“BP Spill: The Escapee”

BP Spill captured in art.

“Bluebird”

Stanley Park only in my mind

“Yellowknife”

The children's version.

“Revolution’s Forgotten”

Painted with acrylic, this piece depicts the idea of cultural denial. Denial of the rich to the poor. I titled it in this way (calling it “Revolution’s Forgotten”) to draw in the political conversations about the French Revolution; you know the one, about wreckage and the breakdown of the social order of things; violence and civil unrest.  Due to elite decadence. This painting was inspired by a trip I took to Paris, in 2001.  I was affected by the stories of France’s revolutionary past when visiting The Louvre. Ah, I saw such artistic representations of the struggle for “Equalité, Liberté et Fraternité” – and found it breathtaking. Being French of course probably had something to do with it. 

I also saw Les Misérables at the Savoy theatre, in London, at that time, so that had something to do with it as well. My impressions are conveyed:  The painting, like this,  is supposed to illustrate the traditionally understood notion of juxtaposition.  Explored -on- a canvas.  For example; the wide gap between rich and the poor.  It can be polarized as an image in one’s mind when depicted in art.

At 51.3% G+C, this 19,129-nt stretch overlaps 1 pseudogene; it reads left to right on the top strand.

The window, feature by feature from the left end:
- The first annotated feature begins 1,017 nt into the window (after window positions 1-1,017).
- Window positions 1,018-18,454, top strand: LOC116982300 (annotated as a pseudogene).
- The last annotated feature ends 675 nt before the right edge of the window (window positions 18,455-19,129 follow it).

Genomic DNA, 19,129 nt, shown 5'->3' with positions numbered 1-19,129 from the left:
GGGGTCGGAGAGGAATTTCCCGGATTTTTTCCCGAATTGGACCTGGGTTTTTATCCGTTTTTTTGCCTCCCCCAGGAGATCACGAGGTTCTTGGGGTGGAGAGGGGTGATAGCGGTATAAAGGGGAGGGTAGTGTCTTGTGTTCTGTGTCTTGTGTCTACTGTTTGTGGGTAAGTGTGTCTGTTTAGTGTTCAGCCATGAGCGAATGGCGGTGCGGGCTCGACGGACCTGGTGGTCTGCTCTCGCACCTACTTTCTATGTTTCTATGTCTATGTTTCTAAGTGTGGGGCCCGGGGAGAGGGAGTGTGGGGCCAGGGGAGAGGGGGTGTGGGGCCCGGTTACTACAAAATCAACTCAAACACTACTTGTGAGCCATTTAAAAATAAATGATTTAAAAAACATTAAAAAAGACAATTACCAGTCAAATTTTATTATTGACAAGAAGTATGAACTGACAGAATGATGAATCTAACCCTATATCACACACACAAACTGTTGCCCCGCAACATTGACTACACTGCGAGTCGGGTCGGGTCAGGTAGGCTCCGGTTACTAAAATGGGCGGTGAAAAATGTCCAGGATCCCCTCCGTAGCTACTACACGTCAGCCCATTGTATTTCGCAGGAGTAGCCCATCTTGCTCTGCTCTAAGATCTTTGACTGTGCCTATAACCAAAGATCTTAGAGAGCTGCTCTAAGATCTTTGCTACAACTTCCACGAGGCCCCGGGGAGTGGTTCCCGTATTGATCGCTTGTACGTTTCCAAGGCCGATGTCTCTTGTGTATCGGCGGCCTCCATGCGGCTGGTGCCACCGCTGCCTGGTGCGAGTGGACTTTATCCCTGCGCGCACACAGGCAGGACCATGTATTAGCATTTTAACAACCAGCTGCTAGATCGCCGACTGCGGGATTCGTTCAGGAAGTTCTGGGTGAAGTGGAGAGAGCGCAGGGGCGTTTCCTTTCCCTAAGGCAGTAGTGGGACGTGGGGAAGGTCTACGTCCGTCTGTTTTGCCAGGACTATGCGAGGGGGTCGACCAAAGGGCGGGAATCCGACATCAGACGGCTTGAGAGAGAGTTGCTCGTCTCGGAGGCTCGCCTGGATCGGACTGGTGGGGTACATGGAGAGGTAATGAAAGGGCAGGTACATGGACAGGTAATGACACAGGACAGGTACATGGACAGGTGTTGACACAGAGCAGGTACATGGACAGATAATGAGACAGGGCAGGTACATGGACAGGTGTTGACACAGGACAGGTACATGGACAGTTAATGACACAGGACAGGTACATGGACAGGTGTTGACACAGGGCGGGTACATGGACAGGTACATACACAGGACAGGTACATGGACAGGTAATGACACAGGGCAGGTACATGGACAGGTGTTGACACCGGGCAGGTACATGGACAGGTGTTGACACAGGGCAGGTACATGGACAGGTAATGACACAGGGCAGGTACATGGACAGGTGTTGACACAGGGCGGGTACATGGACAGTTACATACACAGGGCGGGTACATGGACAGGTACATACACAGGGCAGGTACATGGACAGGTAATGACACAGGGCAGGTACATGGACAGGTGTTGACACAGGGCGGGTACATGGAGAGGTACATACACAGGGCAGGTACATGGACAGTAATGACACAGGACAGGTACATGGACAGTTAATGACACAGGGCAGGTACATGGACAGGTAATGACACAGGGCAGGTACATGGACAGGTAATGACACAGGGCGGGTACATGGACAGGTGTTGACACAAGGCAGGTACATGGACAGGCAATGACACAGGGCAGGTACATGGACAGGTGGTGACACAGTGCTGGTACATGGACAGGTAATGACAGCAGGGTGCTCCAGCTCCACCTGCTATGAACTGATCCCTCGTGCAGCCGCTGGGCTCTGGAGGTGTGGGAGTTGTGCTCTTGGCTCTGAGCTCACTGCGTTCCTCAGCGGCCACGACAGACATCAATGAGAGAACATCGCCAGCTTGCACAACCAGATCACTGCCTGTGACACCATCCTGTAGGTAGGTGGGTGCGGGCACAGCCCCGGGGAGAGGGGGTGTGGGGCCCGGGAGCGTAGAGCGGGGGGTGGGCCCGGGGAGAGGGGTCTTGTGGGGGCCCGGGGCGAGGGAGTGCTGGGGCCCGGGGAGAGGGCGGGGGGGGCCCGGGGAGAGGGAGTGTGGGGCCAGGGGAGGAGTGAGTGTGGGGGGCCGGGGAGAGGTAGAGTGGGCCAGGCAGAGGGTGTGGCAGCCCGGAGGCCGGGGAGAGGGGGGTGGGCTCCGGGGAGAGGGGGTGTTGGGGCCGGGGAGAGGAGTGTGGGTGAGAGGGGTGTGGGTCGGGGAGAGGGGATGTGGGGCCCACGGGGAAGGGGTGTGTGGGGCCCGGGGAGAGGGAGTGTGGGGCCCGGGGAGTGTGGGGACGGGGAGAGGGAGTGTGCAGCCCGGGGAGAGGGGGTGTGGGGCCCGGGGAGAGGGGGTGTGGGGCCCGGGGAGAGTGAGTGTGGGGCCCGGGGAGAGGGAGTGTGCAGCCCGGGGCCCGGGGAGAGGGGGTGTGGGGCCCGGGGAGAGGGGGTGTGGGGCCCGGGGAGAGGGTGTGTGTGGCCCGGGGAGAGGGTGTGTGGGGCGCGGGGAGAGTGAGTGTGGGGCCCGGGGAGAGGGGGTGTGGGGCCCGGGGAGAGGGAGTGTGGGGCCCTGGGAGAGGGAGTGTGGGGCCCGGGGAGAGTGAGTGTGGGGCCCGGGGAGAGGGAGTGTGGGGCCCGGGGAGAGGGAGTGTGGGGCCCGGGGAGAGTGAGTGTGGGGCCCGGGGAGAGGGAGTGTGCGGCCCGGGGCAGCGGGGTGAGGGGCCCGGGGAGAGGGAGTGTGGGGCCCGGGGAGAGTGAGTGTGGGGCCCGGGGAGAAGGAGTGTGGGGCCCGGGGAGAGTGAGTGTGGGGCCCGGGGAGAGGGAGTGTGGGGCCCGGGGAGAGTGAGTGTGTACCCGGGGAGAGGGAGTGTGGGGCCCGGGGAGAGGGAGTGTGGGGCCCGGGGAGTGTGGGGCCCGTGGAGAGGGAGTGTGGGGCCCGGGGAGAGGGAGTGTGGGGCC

Hopefully that’s what the painting captures for you. I tried to paint this idea of two-dimensionality, as if trying to be a copy-cat of, say, Chagall’s style.  My theme is of course aristocratic decadence gone awry. Defeated.  But, all but momentarily, as we know from history. Three socialite ladies remain. Dressed in their once prefect-and-fancy wears they are tattered and yet still, the ladies are absorbed only in themselves.  This is contrasted against soot-covered street men, looking so devious.  Like a fresh mob.  On the make, just waiting there, watching, happy for the looting that’s just taken place.  This, surrounded, by, but a backdrop of broken grails and damaged railings of what was once a classic Courtyard;  in the distance; dilapidated boats symbolize the squandering of the rich. 

These are signs of the ruins of the revolution.  A suffering of the people and a society in  a power transition.  Somehow amidst all this devastation – there is a boy (a sort of French version of the Oliver Twist character).  Looking right out.  Peering out from the surreal – to us, the viewer.  He is the only active subject; perhaps, signaling the days to come. Not necessarily good days but hard days, to come.

“The Angry Pig”

Well, not so much angry. More like, mystified. The pig says to himself: “How it is that an animal as smart as me ends up food? What’s wrong with this picture, I ask you”.

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